Ray Ozzie opened PDC day 2 with a second keynote presentation -- today it's all about the PC, Windows and how much the Desktop has changed daily work and life. Ozzie's speech was really about the ubiquity of personal computing, and how Microsoft will continue it's commitment to delivering the best software platform for computers, TVs, mobile devices and the web.
Ozzie took time to re-affirm the mission of the PC:
- Full and high-performance access to displays and peripherals
- Natural UI and common controls for ink, voice/audio, camera, touch...
- Local data privacy, portability reliable/fast/full access
- Use & recombine applications, data, documents media as needed
- A "personal" environment, trusted and assumed to be under your control
Where was all this banter going? 3 simple places: Windows 7, Live Services (super cool stuff) and new super-cool Web tech.
About Windows 7
There are 20 sessions on Windows 7 at PDC, starting today. Steven Sinofsky started the Windows 7 product tour with a real simple agenda::
1. Introducing the Windows 7 client
2. Software + Services
3. Transition from Windows Vista
6. Path to RTM
7. Call to Action
In this agenda there was a whole bunch of cool feature demonstrations in the Windows 7 client OS. Here's what I walked away with.
New Taskbar - Start Menu, Quick Launch and Taskbar have been combined creating a simpler user experience for application users
Window Management - Windows can now be managed from inside the taskbar, even providing MRU access from the task list. Also, new snap-to-window capabilities are added to the desktop allowing a dock like behavior on the desktop. Users with multiple displays should love this feature!
Move applications in the taskbar- Finally, you can re-arrange the order applications display in the Taskbar!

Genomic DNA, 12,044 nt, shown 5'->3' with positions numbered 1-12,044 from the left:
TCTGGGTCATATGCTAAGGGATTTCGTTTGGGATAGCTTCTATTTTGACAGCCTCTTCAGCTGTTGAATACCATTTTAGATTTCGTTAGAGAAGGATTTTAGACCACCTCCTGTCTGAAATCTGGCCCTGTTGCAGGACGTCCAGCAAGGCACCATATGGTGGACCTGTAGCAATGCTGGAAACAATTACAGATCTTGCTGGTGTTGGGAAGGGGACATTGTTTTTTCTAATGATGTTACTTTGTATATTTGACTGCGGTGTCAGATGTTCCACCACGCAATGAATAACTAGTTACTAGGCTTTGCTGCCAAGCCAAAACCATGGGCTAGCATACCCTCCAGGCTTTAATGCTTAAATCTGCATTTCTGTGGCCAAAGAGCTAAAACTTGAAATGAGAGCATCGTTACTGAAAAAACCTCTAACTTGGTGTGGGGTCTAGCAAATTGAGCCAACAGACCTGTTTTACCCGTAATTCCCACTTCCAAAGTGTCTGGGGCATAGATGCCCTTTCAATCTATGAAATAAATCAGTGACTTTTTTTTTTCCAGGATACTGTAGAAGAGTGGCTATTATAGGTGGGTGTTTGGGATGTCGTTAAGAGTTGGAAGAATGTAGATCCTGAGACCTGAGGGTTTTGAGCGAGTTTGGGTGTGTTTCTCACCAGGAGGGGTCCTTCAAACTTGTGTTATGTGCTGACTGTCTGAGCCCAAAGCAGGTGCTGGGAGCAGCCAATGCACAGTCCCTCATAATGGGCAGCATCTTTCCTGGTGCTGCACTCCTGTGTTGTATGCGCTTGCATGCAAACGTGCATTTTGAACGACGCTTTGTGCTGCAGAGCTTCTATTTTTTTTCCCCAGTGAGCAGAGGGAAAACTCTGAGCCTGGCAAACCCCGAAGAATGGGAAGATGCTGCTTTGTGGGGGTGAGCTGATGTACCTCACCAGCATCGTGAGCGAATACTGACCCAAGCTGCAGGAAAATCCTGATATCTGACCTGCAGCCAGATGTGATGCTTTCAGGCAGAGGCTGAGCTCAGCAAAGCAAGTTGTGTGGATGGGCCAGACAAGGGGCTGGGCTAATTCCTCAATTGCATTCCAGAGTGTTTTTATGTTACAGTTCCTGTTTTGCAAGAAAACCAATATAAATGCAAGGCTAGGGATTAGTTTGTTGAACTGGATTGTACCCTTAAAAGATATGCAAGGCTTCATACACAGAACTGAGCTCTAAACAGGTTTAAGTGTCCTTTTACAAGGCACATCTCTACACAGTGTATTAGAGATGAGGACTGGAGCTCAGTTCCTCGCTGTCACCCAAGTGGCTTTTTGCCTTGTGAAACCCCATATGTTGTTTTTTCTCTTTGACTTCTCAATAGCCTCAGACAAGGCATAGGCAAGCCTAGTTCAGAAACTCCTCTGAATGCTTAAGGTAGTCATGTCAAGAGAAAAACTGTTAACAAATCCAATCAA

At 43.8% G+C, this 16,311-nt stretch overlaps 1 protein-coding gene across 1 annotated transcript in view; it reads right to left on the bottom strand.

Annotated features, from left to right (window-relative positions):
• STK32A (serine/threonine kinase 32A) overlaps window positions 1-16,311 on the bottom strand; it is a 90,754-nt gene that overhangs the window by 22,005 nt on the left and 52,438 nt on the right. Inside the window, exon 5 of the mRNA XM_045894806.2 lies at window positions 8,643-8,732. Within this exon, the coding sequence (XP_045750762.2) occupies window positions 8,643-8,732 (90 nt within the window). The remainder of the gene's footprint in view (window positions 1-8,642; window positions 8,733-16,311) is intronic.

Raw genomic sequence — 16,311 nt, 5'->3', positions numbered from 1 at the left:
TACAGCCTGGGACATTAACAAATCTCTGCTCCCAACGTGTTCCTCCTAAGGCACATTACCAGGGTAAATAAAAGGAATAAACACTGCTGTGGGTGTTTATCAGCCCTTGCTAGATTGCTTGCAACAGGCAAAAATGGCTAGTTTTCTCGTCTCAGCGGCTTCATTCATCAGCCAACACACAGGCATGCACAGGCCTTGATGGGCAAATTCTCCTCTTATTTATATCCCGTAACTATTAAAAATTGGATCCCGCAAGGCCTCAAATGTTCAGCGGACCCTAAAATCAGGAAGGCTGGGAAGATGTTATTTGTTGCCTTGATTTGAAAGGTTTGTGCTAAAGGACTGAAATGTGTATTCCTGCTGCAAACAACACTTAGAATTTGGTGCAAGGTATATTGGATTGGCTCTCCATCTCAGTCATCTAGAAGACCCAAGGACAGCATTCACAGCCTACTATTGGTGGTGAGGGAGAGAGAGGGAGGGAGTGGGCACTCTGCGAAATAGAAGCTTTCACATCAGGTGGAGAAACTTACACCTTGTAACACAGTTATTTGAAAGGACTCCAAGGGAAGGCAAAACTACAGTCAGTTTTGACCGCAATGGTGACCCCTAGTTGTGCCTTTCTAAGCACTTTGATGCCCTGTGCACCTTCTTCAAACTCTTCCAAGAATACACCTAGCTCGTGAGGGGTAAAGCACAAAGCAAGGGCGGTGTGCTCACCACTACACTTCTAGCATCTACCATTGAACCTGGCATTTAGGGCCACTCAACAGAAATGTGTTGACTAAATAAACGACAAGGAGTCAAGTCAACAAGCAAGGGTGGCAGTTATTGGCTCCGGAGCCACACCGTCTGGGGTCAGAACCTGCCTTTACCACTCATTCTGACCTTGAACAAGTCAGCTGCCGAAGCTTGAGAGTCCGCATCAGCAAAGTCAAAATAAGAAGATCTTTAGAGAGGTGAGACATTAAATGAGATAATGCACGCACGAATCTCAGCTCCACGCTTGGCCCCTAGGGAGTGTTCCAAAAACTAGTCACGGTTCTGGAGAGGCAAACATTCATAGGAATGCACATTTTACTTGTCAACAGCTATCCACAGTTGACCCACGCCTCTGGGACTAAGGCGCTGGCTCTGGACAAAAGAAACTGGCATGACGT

Libraries - Libraries bring the capability of search folders to the Desktop. An index is automatically created for each library a user creates on their computer.
Home Networking - Home Group simplifies home networking through easy-to-install and configure mesh networks. This new workgroup model is designed from the ground up for secure, reliable home networking.
Media Libraries - Libraries are now created and automatically sychronized with Windows Media player between Media Center PC's, portable devices and home PC's through a simple and consistent interface integrated into Windows 7.
Device Stage - Integrates media, sync, file management, documentation and more for a device into one simple interface.
Gadgets - are no longer confined to the gadget bar, they can exist anywhere on the desktop.
Desktop personalization - Over 95% of Windows users customize their desktop. New personalization options allow preview of desktop theme changes, advanced theme management and an increased ability to package and share themes.
System Tray - New enhancements allow users to change and customize tray notifications, which tray icons appear and which are hidden.
Action Center - Queues messages and notifications until a user is ready to address security, performance and more.
New work in Touch, Ink and Speech - New support for multi-touch, new user experience options for touch and ink devices, more space between items making touch access easier. The cool stuff? Mouse commands are automatically re-powered with touch, such as scrolling a document by dragging your finger, without having to change application mode. Also, API's are offered to make enhanced touch access even easier.
Ribbon Support - Many Windows internal applications (such as Paint) have been re-imagined and re-worked with Ribbon support.
Granular control over UAC - Finally, you can adjust the level of annoying-ness for the User Access Control feature. You can even turn it off and let Windows know not to nag the crap out of you all the time about it.
Performance from the ground up - Big, big changes in the memory and IO footprint of Windows. Windows 7 was demonstrated on a 1 Ghz Netbook with 1GB RAM and it ran very smoothly with over 500mb of system memory available. Big effort was made to make sure the start menu, tray and application context menus perform with higher reliability.
What's there for developers?
For software developers, new API support has been added for:
- Ribbon User Interface - Now part of the Windows core OS.
- Jump Lists
- Multi-touch, Ink and Speech
- DirectX - DirectX has now been extended to 2D, animation and enhanced text. Basically, it's the modern version of GDI.
I'll be getting pre-beta bits here at PDC and will post screenshots of Windows 7 features in an upcoming post.